I have kept several clocks in my living room that might strike non-military people as a bit odd. One would be set to “my time,” another set six hours ahead, another might be eight hours ahead, or four hours behind. You see, if my daughter is in Germany, or South Korea, I can’t just pick up the phone and call her any time I think of it. First, I need to check and see what time it is in her part of the world, so I am not disturbing her in the middle of her night! My other clock would be set to wherever my soldier was currently stationed. My clocks have been a visible lesson for me that “my time” is not always my children’s time, nor is it the same as “God’s time!”
We are taught to pray expectantly, which I think for many of us is a fairly easy practice. We pray and wait for an answer. But, how well do we wait? And for how long? We are a fast-paced society. We cook our food in a microwave and sometimes get impatient at waiting another few seconds for it to cook! Our music is fast, our cars are fast, and our lives seem to be a series of hurrying from one activity to another. As we have grown into a rushed society, our prayer lives have also had a tendency to become something we try to “squeeze in.” And, just as we do in front of our microwaves, we pace back and forth impatiently waiting for God to answer our petitions.
We can learn a lesson in waiting of God from some of our Biblical ancestors. Abraham was seventy-five when God promised him a son. Abraham waited twenty-five years.
In the first book of Samuel we learn that Hannah went to the house of the Lord to pray for a child. She did this year after year. She never gave up and continued to pray for a child. We are told that she was teased by her rival who tried to make Hannah’s life even more miserable, yet Hannah persisted in her pleas to the Lord until she finally conceived and Samuel was born.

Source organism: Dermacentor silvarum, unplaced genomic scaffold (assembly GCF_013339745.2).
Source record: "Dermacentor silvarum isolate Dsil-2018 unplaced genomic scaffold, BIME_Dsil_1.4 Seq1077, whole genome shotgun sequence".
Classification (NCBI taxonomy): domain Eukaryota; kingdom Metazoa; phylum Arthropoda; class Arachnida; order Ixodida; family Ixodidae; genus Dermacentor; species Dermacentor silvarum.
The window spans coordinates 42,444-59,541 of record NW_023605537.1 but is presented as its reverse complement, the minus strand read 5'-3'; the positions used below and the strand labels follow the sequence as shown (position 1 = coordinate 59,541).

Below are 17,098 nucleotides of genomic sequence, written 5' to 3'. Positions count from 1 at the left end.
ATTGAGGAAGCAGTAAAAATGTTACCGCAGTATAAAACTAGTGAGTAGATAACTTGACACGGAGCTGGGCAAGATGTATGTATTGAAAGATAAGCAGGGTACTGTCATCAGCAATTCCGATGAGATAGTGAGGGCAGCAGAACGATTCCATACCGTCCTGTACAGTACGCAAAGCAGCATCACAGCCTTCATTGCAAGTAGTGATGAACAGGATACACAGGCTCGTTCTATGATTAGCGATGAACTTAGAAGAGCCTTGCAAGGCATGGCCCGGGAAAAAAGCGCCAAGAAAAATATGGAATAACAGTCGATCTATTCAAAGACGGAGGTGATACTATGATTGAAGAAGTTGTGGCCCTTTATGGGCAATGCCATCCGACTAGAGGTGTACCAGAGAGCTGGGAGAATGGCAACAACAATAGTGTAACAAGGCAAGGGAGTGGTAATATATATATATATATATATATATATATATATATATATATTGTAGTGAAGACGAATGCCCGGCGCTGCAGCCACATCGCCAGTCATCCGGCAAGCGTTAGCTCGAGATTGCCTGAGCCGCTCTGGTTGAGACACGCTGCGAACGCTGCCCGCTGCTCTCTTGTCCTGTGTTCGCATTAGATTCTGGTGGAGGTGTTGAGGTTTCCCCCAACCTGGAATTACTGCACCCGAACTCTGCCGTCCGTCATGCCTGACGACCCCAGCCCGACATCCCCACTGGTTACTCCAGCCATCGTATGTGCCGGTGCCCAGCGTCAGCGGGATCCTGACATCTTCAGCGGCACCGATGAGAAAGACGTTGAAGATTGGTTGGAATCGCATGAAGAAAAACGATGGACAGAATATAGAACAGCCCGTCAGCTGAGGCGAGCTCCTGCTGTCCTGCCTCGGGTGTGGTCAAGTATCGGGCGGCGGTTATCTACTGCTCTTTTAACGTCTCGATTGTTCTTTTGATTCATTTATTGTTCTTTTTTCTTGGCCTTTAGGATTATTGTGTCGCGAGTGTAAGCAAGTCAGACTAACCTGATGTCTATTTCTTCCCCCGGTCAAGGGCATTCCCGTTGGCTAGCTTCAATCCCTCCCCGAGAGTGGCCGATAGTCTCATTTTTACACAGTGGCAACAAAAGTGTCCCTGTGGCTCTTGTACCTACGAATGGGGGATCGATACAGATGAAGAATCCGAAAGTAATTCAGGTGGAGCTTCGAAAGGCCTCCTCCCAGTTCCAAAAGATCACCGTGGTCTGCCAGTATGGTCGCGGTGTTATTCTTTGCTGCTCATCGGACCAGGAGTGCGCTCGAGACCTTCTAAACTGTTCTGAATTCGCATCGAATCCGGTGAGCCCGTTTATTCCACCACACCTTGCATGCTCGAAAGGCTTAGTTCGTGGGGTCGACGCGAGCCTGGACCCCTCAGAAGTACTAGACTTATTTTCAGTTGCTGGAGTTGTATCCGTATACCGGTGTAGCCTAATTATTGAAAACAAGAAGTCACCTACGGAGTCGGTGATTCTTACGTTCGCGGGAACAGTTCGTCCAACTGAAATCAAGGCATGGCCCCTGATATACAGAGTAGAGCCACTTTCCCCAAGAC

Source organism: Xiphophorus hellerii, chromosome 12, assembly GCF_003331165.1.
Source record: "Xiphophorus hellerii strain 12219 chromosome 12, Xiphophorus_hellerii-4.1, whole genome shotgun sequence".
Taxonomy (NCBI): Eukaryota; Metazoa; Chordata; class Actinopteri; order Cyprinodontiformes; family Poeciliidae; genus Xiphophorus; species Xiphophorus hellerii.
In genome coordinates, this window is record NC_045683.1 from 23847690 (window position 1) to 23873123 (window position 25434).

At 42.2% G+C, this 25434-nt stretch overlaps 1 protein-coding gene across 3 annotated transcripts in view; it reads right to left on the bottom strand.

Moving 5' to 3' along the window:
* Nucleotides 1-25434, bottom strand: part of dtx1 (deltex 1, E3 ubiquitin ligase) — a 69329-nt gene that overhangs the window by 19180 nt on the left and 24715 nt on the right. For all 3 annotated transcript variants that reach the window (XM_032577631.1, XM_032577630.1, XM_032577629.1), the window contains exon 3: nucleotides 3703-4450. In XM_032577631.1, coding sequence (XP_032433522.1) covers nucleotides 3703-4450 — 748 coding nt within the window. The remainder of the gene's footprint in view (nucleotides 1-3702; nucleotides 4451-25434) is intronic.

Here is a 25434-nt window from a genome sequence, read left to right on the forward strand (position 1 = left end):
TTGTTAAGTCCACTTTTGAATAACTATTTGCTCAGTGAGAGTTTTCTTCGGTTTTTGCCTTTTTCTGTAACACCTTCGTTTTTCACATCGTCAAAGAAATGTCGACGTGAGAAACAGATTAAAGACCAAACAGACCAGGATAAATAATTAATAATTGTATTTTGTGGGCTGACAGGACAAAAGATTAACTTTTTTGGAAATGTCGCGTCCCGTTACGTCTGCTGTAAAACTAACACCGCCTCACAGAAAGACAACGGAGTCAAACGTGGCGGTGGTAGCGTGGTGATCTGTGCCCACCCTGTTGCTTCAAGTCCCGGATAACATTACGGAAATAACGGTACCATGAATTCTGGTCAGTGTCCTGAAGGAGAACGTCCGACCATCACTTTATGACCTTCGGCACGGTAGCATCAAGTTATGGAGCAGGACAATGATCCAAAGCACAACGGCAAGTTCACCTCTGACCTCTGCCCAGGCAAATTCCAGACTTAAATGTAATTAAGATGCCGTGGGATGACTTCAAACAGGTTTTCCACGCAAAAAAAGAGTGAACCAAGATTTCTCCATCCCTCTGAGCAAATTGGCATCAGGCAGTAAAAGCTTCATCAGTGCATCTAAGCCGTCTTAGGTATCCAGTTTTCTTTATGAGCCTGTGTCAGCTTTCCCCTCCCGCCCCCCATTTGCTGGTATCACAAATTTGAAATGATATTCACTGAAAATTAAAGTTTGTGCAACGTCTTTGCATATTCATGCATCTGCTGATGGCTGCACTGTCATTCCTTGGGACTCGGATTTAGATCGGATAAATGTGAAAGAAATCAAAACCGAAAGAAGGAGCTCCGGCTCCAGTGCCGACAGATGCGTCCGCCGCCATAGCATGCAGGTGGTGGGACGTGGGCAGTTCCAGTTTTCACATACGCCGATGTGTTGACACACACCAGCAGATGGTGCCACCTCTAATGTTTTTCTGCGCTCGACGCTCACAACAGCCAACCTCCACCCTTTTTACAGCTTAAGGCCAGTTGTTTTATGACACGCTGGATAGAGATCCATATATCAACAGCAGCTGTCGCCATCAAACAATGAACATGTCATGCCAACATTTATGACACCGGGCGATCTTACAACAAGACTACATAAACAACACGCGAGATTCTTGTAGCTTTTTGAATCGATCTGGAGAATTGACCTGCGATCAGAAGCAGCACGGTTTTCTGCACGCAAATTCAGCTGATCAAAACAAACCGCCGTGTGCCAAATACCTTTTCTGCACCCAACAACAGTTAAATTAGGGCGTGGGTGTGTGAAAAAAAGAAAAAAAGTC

In the New Testament, God told Paul at the time of his conversion that he would speak before kings. Did Paul run right over to Rome? No, first, he went out into the desert for three years and allowed God to work on him. Then he waited another 12 years before he ever spoke to his first king.
Samuel anointed David as the next king over Israel. Yet, another forty years had passed before David received a crown, as ruler of Jerusalem; and even then, another seven years went by before he became king over the entire nation.
I admit that I am a “30-second Christian” sometimes. I pray for thirty seconds, and then wait for thirty seconds before I begin to whine or – worse yet – begin to take care of things myself! Even Father Abraham messed up. He waited twelve years for his promised son, and then took matters into his own hands, took Hagar as a concubine and had a son with her. I think God must have said something like, “Not so fast, old friend. Wrong son. I’m afraid you’ll just have to wait a while longer.” And then, another dozen years went by before the birth of Isaac.
We can’t manipulate God. We can’t make Him move before He’s ready. We cannot use our incredible powers of persuasion on an All Knowing, All Powerful God. We cannot change His timeline for our lives, and, if we knew what God knows, we would not want to!
Our time is not God’s time, we all know that. But living it is another matter. It is a matter of faith, of trust. We must trust that God loves us, and that He does what is right at the right time, every time. We may not always like God’s timing, but we need to learn to accept it with patience, and even gratitude.
“But as for me, I trust in You, O, LORD; I say, “You are my God.” My times are in Your hand” (Psalm 31:14-15 KJV)